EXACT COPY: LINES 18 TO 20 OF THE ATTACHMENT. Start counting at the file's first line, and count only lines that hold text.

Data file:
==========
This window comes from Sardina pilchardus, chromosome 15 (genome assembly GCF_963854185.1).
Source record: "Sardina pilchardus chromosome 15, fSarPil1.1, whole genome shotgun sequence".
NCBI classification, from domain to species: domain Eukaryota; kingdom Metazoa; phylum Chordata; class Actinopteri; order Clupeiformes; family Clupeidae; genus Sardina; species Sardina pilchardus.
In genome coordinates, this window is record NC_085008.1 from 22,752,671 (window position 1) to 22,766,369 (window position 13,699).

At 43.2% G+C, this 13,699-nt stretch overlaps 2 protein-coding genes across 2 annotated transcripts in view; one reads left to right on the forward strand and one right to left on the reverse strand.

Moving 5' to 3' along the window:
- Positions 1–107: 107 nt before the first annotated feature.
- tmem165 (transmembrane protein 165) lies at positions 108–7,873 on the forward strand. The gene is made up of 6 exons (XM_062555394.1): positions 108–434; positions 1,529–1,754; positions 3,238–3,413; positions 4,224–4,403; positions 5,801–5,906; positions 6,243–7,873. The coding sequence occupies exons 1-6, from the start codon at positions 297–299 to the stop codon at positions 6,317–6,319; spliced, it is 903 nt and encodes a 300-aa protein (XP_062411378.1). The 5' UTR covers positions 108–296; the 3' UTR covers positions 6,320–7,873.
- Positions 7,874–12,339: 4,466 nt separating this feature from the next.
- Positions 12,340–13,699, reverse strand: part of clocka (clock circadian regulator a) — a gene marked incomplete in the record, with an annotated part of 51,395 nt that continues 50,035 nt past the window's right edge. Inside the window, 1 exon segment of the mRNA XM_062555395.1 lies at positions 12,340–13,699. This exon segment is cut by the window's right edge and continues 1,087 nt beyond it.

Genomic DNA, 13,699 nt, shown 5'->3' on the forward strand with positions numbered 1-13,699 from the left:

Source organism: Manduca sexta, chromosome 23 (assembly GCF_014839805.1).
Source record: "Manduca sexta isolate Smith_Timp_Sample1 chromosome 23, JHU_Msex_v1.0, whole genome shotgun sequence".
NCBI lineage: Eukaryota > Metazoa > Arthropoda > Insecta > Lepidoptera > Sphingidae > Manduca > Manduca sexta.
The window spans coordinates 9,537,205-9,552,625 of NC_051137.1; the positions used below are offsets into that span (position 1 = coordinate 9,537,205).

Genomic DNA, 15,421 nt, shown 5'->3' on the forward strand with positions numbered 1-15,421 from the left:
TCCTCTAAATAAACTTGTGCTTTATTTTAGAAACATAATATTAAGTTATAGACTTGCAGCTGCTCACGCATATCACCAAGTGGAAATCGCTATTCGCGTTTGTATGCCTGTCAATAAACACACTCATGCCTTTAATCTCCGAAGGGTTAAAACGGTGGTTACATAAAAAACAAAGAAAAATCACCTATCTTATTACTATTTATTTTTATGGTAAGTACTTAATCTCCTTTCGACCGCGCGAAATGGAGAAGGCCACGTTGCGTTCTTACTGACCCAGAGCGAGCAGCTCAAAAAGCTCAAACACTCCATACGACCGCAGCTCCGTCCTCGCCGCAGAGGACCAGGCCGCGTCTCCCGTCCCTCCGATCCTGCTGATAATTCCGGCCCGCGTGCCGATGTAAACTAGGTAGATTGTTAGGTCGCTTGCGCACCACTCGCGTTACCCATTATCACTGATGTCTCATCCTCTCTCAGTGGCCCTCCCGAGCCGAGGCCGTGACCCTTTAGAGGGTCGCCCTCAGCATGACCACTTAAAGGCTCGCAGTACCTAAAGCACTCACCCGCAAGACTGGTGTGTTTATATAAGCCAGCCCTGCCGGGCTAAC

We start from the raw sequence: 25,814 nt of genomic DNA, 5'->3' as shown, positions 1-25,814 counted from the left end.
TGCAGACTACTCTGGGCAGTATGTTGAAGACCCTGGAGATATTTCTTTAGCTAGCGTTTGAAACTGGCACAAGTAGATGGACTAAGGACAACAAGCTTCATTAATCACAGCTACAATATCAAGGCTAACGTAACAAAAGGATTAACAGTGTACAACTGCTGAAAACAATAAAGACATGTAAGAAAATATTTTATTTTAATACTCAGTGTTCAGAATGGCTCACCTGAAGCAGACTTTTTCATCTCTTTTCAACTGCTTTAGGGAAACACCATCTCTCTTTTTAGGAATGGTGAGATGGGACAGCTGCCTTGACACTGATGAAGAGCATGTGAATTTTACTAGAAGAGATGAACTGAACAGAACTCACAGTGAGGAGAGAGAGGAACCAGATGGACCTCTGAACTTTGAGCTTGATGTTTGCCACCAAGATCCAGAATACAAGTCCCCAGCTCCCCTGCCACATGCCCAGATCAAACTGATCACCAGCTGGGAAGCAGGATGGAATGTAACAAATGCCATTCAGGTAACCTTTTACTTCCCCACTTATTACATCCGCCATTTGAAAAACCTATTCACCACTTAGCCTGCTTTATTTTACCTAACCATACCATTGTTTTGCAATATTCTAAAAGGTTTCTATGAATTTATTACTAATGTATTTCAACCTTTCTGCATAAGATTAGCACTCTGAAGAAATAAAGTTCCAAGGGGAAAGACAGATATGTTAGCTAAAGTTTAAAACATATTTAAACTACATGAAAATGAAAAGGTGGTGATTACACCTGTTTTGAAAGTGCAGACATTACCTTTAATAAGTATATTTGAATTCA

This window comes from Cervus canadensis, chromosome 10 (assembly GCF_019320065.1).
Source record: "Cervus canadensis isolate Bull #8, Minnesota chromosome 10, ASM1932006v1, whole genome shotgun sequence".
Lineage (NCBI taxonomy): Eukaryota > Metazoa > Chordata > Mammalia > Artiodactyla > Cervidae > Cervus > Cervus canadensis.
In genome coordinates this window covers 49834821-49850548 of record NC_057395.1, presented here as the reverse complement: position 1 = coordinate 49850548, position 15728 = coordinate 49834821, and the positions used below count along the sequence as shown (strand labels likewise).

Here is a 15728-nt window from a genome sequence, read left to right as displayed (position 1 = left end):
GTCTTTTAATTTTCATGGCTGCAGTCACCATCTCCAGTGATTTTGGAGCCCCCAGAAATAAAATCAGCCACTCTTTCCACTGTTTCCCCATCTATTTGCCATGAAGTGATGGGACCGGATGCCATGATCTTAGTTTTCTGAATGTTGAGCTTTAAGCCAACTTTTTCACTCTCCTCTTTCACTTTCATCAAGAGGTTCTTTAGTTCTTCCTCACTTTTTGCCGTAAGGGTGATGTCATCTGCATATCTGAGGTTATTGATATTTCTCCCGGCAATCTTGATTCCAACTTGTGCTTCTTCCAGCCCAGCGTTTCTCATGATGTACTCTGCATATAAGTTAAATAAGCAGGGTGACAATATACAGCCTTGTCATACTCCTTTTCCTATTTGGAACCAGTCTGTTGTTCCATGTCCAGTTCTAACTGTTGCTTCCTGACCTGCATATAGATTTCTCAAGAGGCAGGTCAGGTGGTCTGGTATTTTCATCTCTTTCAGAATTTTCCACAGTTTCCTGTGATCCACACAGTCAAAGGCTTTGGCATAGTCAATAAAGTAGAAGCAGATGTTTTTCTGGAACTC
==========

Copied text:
We start from the raw sequence: 25,814 nt of genomic DNA, 5'->3' as shown, positions 1-25,814 counted from the left end.
TGCAGACTACTCTGGGCAGTATGTTGAAGACCCTGGAGATATTTCTTTAGCTAGCGTTTGAAACTGGCACAAGTAGATGGACTAAGGACAACAAGCTTCATTAATCACAGCTACAATATCAAGGCTAACGTAACAAAAGGATTAACAGTGTACAACTGCTGAAAACAATAAAGACATGTAAGAAAATATTTTATTTTAATACTCAGTGTTCAGAATGGCTCACCTGAAGCAGACTTTTTCATCTCTTTTCAACTGCTTTAGGGAAACACCATCTCTCTTTTTAGGAATGGTGAGATGGGACAGCTGCCTTGACACTGATGAAGAGCATGTGAATTTTACTAGAAGAGATGAACTGAACAGAACTCACAGTGAGGAGAGAGAGGAACCAGATGGACCTCTGAACTTTGAGCTTGATGTTTGCCACCAAGATCCAGAATACAAGTCCCCAGCTCCCCTGCCACATGCCCAGATCAAACTGATCACCAGCTGGGAAGCAGGATGGAATGTAACAAATGCCATTCAGGTAACCTTTTACTTCCCCACTTATTACATCCGCCATTTGAAAAACCTATTCACCACTTAGCCTGCTTTATTTTACCTAACCATACCATTGTTTTGCAATATTCTAAAAGGTTTCTATGAATTTATTACTAATGTATTTCAACCTTTCTGCATAAGATTAGCACTCTGAAGAAATAAAGTTCCAAGGGGAAAGACAGATATGTTAGCTAAAGTTTAAAACATATTTAAACTACATGAAAATGAAAAGGTGGTGATTACACCTGTTTTGAAAGTGCAGACATTACCTTTAATAAGTATATTTGAATTCA

This window comes from Cervus canadensis, chromosome 10 (assembly GCF_019320065.1).